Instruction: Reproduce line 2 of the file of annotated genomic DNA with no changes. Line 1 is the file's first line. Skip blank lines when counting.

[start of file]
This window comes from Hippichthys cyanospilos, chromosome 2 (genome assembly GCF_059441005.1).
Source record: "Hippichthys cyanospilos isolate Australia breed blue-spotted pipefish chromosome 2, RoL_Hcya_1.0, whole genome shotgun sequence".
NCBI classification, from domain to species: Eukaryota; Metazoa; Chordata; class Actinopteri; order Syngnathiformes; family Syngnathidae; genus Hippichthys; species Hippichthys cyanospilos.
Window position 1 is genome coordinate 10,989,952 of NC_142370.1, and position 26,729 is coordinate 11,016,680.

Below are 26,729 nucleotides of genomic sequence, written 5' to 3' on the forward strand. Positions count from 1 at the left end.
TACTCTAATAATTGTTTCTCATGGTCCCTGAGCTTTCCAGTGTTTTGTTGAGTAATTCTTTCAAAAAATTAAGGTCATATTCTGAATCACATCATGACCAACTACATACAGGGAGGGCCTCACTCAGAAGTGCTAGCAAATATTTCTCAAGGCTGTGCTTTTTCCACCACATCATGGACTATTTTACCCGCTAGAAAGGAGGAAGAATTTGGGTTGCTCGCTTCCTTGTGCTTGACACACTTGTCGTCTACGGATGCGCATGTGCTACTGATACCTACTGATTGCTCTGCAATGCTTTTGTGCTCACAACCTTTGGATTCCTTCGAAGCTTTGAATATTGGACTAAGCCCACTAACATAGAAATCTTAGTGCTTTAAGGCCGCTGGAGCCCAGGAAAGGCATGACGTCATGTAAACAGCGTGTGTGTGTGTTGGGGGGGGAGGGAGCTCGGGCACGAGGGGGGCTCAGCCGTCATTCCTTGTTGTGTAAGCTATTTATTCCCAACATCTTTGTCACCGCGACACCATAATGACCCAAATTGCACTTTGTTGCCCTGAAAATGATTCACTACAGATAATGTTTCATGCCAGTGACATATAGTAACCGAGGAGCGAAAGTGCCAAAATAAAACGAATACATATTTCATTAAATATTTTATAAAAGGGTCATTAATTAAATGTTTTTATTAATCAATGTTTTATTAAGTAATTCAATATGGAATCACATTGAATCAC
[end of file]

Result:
Source record: "Hippichthys cyanospilos isolate Australia breed blue-spotted pipefish chromosome 2, RoL_Hcya_1.0, whole genome shotgun sequence".